Thursday, June 30, 2011


Here's Babyloupe! I never knew that teeny cantaloupes had fuzz, did you? It's about the size of the end of your thumb. It looks soft and . . . pettable here, doesn't it? But it feels a little bristly instead.

Here's my mid-size one. I'm calling her Mamaloupe. She's about the size of a peach.

And here's Daddyloupe, my largest one. He's bigger than a biggish orange. Maybe grapefruit sized? No fuzz left on him. Tomorrow, I plan to hang him in a hammock from the trellis, to take the weight of the melon off the vine. They say that groing them up instead of letting them sprawl on the ground makes for bigger fruit with no blemishes. We'll see!

Tuesday, June 28, 2011

End of June Harvest

Just a quick post—I was away for the weekend and came home to a nice lot of ripe veggies:

That's one last snowpea, but paired with my very first yellow pear tomato. The bush is loaded with them, so I predict a lot more! I also picked six banana peppers, eighteen cherry tomatoes, and two medium sized tomatoes that will be good for slicing. And my black-eye peas are producing pea-pods too! I only saw two pods with peas big enough to pick today, and I've got to admit that I just ate them raw. The peas, I mean, not the pods, lol

How does YOUR garden grow?

Tuesday, June 21, 2011

Spinout Reveal!

Well, today's my reveal day, and I get to show you all what my final Spinout quilt top looks like:

I loved doing this one in batiks, they're so nice to sew on, they don't fray much, and you don't have to be careful of wrong-side or right-side up. It seems when I sew with white-on-white fabric, I always get one square or triangle wrong-side up; by the time I notice it's wrong, it's buried deep in the piecing where it'd take a lot of unsewing to get to it.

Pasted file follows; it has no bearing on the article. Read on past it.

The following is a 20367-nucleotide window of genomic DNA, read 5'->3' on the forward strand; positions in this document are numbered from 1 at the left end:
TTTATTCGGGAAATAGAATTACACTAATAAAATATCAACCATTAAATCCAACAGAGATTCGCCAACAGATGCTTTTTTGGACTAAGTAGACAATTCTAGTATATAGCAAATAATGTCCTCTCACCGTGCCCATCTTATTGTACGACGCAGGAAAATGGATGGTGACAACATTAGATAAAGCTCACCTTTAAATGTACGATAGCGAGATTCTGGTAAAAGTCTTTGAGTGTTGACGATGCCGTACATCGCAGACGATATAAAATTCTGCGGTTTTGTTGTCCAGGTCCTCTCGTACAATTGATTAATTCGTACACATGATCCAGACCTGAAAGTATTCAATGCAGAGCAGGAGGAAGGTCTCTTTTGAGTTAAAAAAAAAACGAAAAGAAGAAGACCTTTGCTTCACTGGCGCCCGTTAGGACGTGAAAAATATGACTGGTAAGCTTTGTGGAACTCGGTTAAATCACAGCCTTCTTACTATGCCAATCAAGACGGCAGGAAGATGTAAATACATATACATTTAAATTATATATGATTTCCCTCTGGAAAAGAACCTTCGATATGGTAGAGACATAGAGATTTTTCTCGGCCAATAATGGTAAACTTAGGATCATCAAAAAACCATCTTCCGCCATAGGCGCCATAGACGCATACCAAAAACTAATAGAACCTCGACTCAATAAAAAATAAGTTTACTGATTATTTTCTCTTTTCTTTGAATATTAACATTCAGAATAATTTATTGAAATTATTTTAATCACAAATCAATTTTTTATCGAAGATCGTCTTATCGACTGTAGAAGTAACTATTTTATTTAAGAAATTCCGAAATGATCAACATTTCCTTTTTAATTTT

The inside of this quilt, Spinout, was designed by Barbara Cline, and if you follow the link, you can get a copy of the magazine with the quilt pattern in it. It's the July/August 2011 issue.

Diane Harris, of Quiltmaker magazine, is blogging about the Scrap Squad's interpretation of the Spinout pattern, and she did a very nice blogpost about my quilt, go look! Lots more details there, and you can also use links to see other Scrap Squad versions of the same pattern:

Scrap Squad Spinout

I also made a tutorial on my website to show people how I made the seminole border—or you could call it a bargello-type border too.

Seminole border Tutorial

Here's a closeup of the border I did:

Now I need to get to work on the next Scrap Squad assignment. This has been so much fun—to get the patterns before anyone else does,and try it in different fabrics. :)

Sunday, June 12, 2011

Cantaloupe on a Trellis

I've been reading online about doing cantaloupes in a container garden, and one site mentioned that you could grow them in less space if you'd train your cantaloupes to grow up a trellis. I stopped on the way home from work the other night and bought two of them. There was a lot of trellises to choose from—wooden ones, plastic ones, fan shaped aluminum ones. I knew I wanted something tall, so I nixed the idea of the 3 and 4 foot versions. There were a lot of wooden ones with diagonal slats hanging on a rack waaaay over my head, but some of them had loose slats already, or slats that had come apart from the outer frame, They were unpainted and looked pretty cheaply made for the price. I didn't want something that was going to last only last one summer. Here's what I got:

They're nicely made, and I liked the idea of NOT having the 2 inch wide slats creating a lot of shade. Plus, I needed a trellis that had horizontal bars as well as vertical bars. Supposedly, when the cantaloupe get baseball sized, you use pantyhose or plastic mesh to make a sling on the trellis to support them, to take the weight off the vine. I have lots of the bird netting I put on my tomato bush, so I'll probably use some of that.

Here's my cantaloupes right now, I've used some saved selvedge to gently encourage the vines to grow toward the trellis. They're not knotted tightly, so I'll be able to shift them as the vines grow. This is my first year for cantaloupe, and I didn't know that the plant has those little curly tendril things like the snowpeas do, to connect them and help them grow up.

And one last garden shot - these are my yellow bell peppers, at golfball size. I wonder how long it'll take them to get ripe? I've never grown them before.

In other news, I've eaten LOTS of cherry tomatoes so far, and handfuls of snow peas. Oh, and three banana peppers. I love it when stuff starts getting ripe, and I can't wait for my first big tomato of the year. :)
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